David Mendelsohn

From The Manager, Boston University School of Management

When people come to David Mendelsohn (Public Management MBA ’94), they’re usually seeing red. His job is to persuade them to try on glasses with a different tint — green. Mendelsohn is the dispute resolution specialist for the Massachusetts Executive Office of Environmental Affairs. When parties can’t agree on an environmental issue, it’s up to him to get them to think of the environment first, and then to create a win-win situation for all involved. However, Mendelsohn explains, “I don’t tell people what to do; I help them find the solution. I ask questions to get them to talk — and listen — carefully.” In his position working for a governmental agency, creating resolution can be especially tricky. For one thing, most of the disputes he helps resolve involve at least six parties, such as municipalities, community groups, and politicians. For another, the debates are usually carried out in public. “That makes it a lot more complicated and it’s necessary to lay more groundwork,” he says. “I have to earn the trust of all the parties by being consistent and honest.”

A huge project Mendelsohn has been working on since 1996 is the clean-up and restoration of Muddy River — which flows through parts of Boston and Brookline — and the surrounding recreational areas. Development and environmental thoughtlessness over the last century has resulted in a badly polluted river full of trash and toxic chemicals. The parties interested in the Muddy River project include 20 public agencies from the state, federal, and two city governments, as well as legislators, institutional neighbors, and eight citizen groups. Of course, with so many interested groups comes lots of politics and different points of view, Mendelsohn says. But with his MBA in public management and years of experience in negotiations and dispute resolution, Mendelsohn has the tools he needs to get everyone on the same page. He is orchestrating a solution that will result in flood management, water quality improvement, and landscape preservation.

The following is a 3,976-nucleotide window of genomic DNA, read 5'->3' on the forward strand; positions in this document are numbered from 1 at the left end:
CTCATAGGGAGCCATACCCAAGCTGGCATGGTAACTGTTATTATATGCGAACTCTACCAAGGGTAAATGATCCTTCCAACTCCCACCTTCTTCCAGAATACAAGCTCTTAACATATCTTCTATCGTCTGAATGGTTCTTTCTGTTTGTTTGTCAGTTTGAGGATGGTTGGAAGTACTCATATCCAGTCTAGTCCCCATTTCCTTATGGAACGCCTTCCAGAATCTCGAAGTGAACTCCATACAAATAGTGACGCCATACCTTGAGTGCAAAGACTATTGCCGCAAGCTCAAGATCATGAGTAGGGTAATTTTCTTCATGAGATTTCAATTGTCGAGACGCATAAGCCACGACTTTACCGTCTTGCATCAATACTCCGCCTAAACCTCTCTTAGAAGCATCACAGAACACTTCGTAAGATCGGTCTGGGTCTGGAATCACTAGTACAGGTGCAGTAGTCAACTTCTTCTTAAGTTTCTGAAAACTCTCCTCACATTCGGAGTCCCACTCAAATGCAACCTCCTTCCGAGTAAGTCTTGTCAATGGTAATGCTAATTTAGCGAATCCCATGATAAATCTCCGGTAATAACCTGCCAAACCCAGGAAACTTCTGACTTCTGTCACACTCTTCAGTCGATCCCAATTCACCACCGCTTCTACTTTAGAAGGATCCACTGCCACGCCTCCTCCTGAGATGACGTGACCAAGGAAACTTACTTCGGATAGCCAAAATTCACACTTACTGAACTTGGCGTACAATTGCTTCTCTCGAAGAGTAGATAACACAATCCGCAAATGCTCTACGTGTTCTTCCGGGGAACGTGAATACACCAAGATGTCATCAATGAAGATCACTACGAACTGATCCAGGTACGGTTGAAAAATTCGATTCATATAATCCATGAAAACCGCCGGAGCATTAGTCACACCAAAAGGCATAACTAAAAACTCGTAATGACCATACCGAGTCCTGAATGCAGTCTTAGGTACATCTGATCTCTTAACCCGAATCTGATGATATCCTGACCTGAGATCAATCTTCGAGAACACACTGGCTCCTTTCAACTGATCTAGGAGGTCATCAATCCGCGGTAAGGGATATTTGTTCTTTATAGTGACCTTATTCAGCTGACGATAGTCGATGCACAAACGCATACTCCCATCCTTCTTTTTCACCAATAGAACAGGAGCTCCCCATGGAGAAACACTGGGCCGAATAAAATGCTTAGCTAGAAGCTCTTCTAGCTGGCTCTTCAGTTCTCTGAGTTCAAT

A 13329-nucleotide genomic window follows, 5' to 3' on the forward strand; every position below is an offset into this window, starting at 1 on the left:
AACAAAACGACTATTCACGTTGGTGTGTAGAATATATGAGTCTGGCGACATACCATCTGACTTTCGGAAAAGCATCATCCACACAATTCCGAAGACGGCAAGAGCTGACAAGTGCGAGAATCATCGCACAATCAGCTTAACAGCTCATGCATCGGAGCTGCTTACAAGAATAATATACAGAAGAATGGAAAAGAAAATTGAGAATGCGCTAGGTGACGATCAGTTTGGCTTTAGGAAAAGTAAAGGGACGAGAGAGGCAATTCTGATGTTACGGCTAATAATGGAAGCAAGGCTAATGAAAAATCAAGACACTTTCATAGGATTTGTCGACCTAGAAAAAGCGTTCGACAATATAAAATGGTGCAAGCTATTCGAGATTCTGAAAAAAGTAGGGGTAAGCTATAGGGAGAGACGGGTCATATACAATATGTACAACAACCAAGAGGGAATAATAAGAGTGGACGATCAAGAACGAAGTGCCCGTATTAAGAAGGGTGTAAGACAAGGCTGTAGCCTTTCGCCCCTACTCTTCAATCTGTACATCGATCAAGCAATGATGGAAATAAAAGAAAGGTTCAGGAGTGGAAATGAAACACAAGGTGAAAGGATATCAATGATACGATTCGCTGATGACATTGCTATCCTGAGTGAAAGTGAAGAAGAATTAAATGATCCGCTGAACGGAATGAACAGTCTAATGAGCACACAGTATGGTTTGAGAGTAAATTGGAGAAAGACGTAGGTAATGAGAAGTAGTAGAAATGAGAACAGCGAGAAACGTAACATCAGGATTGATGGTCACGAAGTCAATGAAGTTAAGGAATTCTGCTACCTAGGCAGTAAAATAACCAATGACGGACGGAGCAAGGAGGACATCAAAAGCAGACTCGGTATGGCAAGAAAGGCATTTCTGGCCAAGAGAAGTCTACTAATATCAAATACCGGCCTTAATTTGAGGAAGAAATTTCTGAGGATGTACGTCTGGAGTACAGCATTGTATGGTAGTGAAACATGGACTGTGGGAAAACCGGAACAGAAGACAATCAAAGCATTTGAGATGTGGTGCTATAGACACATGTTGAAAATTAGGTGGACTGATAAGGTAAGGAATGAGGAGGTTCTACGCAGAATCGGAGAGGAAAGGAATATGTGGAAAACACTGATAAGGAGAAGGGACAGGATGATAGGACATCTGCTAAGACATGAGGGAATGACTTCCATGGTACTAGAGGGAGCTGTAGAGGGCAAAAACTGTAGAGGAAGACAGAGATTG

One surprising strategy he’s learned over the years is “asking people to come to the [negotiation] table selfish,” he explains. “I want them to come and tell the other side what’s important to them. Then we can work on integrating the different interests to get a win-win outcome.”